West Nile virus (WNV) was first detected in North America during 1999, and has since spread throughout the contiguous USA. West Nile virus causes West Nile fever and the more severe West Nile neuroinvasive disease. As part of a WNV vector surveillance program, we collected mosquitoes in Lubbock, Texas, using CO2-baited encephalitic vector survey (EVS) traps. During 219 wk from 2009 through 2017, EVS traps were operated for 1,748 trap nights, resulting in more than 101,000 mosquitoes captured. Weekly, selected female mosquito specimens were pooled by species and trap site, and screened for WNV using reverse transcription-polymerase chain reaction assay. Mosquitoes positive for WNV were detected during 16.9% (37/219) of the weeks. Using this information, we constructed a statistical model to predict the probability of detecting an infection within a mosquito pool as a factor of weather variables. The final model indicated that detection of WNV in mosquitoes was negatively associated with the week of year squared and average wind from 3 wk prior to sampling, and was positively associated with week of year, average visibility, average humidity from 2 wk prior to sampling, and average dew point from 4 wk prior to sampling. The model developed in this study may aid public health and vector control programs in swift and effective decision making relative to city-wide mosquito control efforts by predicting when the chances of mosquitoes having WNV are at their greatest.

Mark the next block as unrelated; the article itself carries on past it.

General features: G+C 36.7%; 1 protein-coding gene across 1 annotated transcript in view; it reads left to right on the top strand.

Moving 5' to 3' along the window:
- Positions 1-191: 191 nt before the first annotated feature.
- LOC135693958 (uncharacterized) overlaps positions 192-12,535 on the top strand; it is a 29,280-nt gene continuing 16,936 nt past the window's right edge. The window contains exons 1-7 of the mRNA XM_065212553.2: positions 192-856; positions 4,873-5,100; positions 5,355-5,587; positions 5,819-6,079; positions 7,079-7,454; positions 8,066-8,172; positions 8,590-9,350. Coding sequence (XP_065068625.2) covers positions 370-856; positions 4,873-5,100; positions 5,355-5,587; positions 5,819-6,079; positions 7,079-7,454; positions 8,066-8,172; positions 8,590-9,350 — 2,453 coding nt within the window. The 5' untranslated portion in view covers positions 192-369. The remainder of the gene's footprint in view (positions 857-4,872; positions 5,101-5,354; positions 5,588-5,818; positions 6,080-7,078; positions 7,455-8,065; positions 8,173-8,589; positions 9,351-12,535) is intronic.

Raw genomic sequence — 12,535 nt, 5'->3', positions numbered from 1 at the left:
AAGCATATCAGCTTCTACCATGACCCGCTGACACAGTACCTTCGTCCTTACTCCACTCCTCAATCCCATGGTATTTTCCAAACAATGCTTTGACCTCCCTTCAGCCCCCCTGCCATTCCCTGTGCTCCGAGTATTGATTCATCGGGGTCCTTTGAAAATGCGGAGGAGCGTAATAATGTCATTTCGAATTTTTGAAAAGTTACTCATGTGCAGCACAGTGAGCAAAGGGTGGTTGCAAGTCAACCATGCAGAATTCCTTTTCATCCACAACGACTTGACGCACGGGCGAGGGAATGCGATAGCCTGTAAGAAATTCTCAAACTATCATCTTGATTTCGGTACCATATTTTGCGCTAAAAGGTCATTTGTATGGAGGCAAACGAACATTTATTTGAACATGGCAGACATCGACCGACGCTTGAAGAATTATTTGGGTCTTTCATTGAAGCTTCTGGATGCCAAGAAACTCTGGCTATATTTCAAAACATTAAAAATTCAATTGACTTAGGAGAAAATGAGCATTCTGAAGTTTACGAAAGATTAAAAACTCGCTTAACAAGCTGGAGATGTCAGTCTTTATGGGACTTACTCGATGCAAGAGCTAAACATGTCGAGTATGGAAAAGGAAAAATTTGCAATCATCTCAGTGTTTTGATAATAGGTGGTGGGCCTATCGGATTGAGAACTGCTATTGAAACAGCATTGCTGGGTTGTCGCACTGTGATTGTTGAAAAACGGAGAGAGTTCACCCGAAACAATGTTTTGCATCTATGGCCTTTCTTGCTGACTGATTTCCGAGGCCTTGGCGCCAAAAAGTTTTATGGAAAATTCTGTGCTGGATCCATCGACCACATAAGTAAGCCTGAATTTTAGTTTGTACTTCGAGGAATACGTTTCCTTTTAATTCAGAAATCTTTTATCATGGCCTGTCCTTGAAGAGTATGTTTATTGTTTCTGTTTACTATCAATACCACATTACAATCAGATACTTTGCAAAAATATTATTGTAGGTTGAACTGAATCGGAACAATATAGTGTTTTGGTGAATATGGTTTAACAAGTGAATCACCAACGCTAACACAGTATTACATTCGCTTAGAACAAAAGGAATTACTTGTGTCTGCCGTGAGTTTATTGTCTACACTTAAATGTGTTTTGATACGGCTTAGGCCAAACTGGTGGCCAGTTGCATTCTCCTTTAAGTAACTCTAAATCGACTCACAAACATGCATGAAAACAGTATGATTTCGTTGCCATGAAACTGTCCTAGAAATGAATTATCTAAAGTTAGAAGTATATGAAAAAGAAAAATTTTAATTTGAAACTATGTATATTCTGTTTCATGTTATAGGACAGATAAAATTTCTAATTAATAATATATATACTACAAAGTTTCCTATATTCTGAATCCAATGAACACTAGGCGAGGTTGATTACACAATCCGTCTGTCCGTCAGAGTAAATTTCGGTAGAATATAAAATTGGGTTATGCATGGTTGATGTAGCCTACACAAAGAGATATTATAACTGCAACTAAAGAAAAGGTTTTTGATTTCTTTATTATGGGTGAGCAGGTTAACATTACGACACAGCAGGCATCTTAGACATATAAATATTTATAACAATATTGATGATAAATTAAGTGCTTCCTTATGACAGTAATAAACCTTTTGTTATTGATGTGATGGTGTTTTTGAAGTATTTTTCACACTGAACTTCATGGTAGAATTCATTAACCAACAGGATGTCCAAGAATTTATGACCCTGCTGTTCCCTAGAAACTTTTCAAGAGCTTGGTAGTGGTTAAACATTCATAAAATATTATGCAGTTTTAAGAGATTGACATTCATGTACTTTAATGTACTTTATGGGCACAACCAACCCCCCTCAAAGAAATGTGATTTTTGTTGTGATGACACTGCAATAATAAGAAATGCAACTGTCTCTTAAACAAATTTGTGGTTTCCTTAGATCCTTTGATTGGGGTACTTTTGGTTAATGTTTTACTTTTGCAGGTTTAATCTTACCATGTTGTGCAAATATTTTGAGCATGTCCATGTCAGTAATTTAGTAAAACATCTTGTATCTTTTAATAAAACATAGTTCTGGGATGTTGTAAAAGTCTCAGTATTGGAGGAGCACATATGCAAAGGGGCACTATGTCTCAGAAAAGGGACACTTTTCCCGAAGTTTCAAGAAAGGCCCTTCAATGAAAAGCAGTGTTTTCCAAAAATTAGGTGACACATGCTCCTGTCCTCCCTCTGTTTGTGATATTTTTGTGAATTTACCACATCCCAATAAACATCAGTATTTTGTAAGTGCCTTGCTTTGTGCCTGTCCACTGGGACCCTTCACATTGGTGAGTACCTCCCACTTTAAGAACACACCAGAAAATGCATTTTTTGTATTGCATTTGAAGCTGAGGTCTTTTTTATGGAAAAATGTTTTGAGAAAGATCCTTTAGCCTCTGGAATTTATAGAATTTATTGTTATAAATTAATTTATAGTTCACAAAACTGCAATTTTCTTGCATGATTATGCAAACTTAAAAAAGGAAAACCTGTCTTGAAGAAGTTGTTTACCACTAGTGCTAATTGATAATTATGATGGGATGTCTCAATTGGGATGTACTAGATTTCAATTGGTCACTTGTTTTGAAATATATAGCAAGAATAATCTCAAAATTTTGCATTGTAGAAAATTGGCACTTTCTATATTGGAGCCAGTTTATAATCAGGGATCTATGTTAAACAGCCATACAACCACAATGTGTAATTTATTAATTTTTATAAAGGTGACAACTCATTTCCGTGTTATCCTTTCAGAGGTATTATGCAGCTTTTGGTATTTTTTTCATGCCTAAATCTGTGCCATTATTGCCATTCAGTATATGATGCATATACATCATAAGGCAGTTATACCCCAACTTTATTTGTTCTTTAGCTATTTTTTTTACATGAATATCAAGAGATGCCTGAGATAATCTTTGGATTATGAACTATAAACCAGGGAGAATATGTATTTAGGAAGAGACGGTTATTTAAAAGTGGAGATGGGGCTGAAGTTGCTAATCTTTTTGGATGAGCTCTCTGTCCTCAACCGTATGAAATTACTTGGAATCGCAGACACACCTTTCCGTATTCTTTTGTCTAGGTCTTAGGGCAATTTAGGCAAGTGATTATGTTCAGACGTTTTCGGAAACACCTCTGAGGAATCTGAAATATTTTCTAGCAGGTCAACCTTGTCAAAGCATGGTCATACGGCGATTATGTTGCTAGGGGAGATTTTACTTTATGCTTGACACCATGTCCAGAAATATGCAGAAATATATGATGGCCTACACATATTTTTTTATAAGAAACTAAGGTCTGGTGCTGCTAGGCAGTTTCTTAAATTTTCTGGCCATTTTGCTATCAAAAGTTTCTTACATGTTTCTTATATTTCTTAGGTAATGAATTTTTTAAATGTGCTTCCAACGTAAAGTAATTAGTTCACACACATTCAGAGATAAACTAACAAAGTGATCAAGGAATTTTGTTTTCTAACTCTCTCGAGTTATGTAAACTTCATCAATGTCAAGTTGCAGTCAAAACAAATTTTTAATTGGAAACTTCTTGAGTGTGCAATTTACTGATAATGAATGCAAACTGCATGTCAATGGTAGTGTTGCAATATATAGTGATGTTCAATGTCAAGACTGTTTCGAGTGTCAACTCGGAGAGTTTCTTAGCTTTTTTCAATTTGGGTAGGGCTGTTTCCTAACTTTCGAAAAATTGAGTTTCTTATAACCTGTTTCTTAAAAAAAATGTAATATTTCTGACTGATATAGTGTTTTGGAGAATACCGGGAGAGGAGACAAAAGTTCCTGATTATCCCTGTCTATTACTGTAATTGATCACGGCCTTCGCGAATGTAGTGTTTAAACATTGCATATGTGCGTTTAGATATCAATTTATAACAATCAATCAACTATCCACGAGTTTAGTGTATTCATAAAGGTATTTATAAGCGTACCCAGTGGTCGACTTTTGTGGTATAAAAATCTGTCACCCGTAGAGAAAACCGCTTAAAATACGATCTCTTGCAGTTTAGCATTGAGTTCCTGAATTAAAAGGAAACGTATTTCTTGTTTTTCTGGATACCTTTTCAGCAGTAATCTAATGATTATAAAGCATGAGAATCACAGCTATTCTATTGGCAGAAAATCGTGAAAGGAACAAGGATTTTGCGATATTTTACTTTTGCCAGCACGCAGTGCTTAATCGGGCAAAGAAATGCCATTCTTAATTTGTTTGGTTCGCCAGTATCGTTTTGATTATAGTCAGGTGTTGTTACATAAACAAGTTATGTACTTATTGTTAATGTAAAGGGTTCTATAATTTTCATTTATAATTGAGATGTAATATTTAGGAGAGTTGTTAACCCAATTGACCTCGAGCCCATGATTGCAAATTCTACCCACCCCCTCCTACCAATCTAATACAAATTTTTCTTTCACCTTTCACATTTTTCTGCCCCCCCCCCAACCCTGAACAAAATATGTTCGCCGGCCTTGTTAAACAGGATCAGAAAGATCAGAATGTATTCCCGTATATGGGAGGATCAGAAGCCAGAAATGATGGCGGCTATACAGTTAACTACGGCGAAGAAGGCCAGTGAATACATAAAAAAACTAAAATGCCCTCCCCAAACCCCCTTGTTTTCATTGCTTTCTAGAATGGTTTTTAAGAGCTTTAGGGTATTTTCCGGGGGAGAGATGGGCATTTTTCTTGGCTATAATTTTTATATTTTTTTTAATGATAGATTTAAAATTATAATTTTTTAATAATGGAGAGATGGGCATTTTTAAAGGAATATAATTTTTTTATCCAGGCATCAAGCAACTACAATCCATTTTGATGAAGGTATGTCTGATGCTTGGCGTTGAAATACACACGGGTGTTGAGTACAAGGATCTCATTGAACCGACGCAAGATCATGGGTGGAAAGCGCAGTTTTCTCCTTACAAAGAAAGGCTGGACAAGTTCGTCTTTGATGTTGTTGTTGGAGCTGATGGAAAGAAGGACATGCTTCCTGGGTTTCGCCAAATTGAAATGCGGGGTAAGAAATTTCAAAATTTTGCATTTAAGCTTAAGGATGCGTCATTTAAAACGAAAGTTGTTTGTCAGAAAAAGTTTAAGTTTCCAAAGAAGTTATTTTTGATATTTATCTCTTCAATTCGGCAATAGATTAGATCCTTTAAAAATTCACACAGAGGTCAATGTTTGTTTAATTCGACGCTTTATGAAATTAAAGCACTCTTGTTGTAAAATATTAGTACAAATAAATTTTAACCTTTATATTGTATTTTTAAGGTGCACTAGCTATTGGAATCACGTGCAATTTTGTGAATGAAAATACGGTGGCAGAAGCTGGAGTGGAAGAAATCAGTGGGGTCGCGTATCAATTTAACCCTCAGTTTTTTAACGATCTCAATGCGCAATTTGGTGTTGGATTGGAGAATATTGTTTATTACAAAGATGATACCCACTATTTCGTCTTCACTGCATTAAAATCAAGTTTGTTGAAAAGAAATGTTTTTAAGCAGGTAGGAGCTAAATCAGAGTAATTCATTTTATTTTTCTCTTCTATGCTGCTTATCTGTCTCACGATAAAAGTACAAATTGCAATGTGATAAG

|Number of pages||7|
|Journal||Journal of the American Mosquito Control Association|
|State||Published - Mar 1 2018|
- West Nile virus
- predictive modeling